More than half of Irish workers are unsure about their tax obligations and may be missing out on entitlements. This is not surprising, as tax rules can be complicated and confusing, yet paying our taxes is a legal requirement. Maybe it’s asking too much to expect all citizens to understand the tax system as it applies to them, and to ensure they pay the right amount of tax at the right time?
Ireland’s first free Tax Clinic was set up in NUI Galway to provide assistance and information to students in the first instance on issues around personal taxation and give them the lifelong skills to handle their own tax affairs. Covid-19 public health advice meant the clinic was fully online. Individual consultations were provided by volunteers under the supervision of professional tax advisors. Following a very successful rollout of the clinic, plans are underway to extend the service to marginalised citizens, in collaboration with community groups in the Galway region.
"Ireland's first free Tax Clinic was set up in NUI Galway to provide assistance and information to students on issues around personal taxation"
So what were the issues which students, including many international and postgraduate students, wanted to know about. Here are the top 5 issues our Clinic dealt with.
(1) Where do I stand with the taxman overall?
Many students simply needed help checking up on their overall tax position and reassurance that their personal tax affairs were in order. Several were paying emergency tax, or working multiple part time jobs. Advisors walked them through Revenue’s myAccount system and took them through the basics of the PAYE system, tax rates, PRSI, USC, Tax Credit Certificates etc.
Students learned how to get a statement of earnings, income tax and USC charged, and a provisional statement of liability to assess whether tax was owed to them or whether they owed taxes. They were also shown how to claim tax credits and allowances and how to split tax bands and credits across different jobs.
In many cases, this review resulted in many students realising they were entitled to a tax refund. Others were just happy to be reassured that everything was in order.
From RTÉ 2fm's Louise McSharry Show, financial advisor, Paul Merriman on all you need to know about tax
(2) What tax credits and allowances am I entitled to?Students wished to ensure they were getting all the reliefs they were entitled to. Many were delighted to find they were entitled to tax relief on medical expenses and tuition fees, all unclaimed by them to date. Depending on the sector, some learned of their entitlement to flat rate expenses. Many were entitled to the Covid-19 utilities and broadband relief and, in many cases, these additional reliefs offset any additional tax due arising from their receipt of the PUP.
(3) Do I have to pay tax on the PUP?With the significant impact of the pandemic on our working lives, it is unsurprising that we saw a focus on the tax treatment of the Pandemic Unemployment Payment (PUP), a payment for workers who have lost their employment due to the pandemic. Some students were surprised to hear that PUP is indeed taxable, but they were happy to hear the tax will be collected over time (up to four years) in the case of payments received in 2020. In contrast, tax arising on PUP received in 2021 is paid on a real-time basis via an adjustment to their tax credits and rate bands. Overall, students were relieved to hear about the tax treatment of the PUP. The Revenue has stated that in most cases, there will be no additional tax liability at the end of 2021.From RTÉ Radio 1's Morning Ireland, Brian Keegan from Chartered Accountants Ireland on how Revenue will deal with the tax liability of PUP recipients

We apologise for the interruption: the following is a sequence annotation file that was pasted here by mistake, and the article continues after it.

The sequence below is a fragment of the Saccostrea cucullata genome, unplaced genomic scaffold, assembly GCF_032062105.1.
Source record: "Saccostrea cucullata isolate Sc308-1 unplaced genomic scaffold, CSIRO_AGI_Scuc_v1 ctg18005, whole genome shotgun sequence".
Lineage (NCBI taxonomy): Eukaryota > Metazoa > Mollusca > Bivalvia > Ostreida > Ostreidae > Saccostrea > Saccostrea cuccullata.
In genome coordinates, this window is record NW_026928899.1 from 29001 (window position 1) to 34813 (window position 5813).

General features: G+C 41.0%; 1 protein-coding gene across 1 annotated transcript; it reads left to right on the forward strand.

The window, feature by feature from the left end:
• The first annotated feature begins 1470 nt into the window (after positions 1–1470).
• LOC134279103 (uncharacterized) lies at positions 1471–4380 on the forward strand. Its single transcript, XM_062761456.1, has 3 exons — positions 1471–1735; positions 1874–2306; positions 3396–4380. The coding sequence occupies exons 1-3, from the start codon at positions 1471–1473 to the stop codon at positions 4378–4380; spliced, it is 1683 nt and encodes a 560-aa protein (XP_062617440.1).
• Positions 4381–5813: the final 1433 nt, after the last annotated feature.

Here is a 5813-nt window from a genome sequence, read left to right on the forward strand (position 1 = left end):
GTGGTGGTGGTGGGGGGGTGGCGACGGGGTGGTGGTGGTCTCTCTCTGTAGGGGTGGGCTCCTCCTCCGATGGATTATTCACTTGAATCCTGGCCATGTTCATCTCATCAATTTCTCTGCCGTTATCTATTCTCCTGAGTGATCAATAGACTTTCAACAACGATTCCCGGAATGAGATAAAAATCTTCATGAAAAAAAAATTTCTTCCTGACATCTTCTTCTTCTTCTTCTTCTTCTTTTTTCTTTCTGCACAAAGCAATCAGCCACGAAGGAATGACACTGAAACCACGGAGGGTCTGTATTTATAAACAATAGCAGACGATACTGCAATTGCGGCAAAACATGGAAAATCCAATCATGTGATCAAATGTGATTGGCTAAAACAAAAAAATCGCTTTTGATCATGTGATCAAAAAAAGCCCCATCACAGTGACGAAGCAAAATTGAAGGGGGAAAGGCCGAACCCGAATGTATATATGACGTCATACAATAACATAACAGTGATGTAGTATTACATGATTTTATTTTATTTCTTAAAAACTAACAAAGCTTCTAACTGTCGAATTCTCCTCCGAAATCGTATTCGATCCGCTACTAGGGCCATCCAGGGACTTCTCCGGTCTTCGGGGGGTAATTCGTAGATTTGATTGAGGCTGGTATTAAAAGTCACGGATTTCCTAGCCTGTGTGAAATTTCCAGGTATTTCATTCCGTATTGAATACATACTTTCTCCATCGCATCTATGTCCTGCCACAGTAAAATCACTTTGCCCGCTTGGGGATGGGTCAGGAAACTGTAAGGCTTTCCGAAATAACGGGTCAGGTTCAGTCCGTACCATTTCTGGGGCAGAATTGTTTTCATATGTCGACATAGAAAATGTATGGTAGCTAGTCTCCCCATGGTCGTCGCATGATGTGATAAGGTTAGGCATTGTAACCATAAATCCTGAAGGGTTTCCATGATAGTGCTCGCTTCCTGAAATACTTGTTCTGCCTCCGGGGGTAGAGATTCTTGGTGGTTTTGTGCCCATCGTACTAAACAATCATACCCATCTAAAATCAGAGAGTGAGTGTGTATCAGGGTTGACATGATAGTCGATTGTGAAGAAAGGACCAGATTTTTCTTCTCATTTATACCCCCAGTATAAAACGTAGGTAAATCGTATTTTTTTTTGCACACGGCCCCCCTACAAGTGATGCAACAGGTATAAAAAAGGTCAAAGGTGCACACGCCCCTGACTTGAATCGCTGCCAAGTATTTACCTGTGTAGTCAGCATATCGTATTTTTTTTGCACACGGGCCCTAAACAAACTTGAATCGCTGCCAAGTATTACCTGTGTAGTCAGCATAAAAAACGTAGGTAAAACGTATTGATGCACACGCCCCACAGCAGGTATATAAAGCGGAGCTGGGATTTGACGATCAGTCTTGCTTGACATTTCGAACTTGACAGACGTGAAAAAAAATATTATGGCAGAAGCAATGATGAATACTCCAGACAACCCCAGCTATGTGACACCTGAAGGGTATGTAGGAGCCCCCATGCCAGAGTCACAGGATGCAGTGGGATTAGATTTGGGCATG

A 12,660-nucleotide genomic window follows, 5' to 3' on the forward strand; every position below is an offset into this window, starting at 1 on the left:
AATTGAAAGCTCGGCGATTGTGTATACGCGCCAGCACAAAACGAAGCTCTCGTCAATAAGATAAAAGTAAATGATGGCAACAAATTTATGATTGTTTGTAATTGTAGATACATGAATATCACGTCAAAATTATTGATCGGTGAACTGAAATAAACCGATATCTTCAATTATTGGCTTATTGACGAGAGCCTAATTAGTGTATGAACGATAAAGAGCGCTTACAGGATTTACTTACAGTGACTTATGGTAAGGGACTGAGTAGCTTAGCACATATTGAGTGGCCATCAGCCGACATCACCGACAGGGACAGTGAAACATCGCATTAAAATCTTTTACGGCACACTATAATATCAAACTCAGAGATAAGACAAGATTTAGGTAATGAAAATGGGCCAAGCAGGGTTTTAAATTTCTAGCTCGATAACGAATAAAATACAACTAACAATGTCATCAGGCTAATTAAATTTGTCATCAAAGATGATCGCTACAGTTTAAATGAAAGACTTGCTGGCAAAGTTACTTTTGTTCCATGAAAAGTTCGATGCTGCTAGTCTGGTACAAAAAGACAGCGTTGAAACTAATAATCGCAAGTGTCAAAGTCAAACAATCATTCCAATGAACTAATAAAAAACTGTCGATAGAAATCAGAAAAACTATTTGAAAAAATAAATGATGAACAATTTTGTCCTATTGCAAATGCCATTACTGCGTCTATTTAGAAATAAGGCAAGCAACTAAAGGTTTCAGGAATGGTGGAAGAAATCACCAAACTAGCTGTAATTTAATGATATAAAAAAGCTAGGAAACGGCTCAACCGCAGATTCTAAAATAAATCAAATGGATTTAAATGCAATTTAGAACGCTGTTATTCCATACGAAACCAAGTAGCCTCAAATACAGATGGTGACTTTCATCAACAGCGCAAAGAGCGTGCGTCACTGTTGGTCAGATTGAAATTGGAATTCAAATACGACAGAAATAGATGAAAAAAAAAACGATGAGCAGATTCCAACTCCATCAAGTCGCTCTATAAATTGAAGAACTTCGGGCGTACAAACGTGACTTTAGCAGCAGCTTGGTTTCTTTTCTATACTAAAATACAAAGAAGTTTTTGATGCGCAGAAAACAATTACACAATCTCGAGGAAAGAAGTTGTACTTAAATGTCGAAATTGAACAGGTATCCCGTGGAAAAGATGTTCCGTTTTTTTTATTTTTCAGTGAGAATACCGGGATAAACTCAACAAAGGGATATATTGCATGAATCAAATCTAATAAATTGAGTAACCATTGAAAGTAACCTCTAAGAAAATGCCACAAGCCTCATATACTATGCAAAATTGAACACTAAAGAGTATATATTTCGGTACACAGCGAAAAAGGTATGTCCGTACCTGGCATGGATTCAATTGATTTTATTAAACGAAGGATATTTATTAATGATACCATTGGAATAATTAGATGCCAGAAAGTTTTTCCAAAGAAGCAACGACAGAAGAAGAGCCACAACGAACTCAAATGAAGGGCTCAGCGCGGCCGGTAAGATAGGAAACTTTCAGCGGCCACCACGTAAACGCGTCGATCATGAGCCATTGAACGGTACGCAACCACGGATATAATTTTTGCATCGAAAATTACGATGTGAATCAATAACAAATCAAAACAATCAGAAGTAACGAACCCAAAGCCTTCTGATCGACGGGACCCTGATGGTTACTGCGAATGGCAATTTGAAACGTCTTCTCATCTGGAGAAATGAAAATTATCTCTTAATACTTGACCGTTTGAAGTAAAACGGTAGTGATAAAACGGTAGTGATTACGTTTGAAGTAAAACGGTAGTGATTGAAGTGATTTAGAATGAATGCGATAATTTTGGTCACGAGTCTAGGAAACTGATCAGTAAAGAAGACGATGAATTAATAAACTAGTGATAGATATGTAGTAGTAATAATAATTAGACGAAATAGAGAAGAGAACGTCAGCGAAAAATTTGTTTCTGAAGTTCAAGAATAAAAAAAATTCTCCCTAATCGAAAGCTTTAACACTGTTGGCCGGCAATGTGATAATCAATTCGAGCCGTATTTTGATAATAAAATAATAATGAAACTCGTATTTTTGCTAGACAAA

(4) Do international students have to pay Irish taxes?Many international students had no idea where to start with the Irish tax system. Getting a PPS number was the starting point in these consultations and they were also given a whistle-stop tour of how the Irish income tax system worked.Students from overseas were eager to understand when and how to pay tax on their earnings in Ireland. Basic principles were explained to help them determine their tax status, and how remittances from their home country is treated for Irish tax purposes. Some students from European countries were surprised to hear they wouldn’t get a tax allowance here for books or rent, which they would get in their home country.
(5) What's the story if I'm self-employed?Some enterprising students needed information on how taxes operate for the self-employed in Ireland. Students who visited the clinic earn income working on their own across a variety of areas, ranging from homecrafts, freelance editing, and activity on social media platforms. In their consultations they learned all about the self-assessment system of tax, along with the various tax deductions/allowances specifically granted in respect of self-employment activities. The Irish VAT system was addressed in these sessions and discussed in the context of their particular type and level of activity.From RTÉ Radio 1's Drivetime in 2019, Laura Bambrick from the Irish Congress of Trade Unions, and John Barry from Management Support Service on the introduction of the jobseeker's benefit for self-employed peopleMany of the queries addressed in consultations were a combination of the above and more. The goal of the clinic was to equip taxpayers with the means to self-assess previous years, file a tax return, ensure all entitlements were claimed and give them the tools to manage their taxes into the future.All students who completed feedback on their clinic consultations noted that their tax knowledge was improved by the experience. One stated that they had learned "not to be scared of all things tax and accounts. I really didn't have any idea about what I could claim, how to negotiate 'my account' or anything within this realm. I feel a lot more confident now."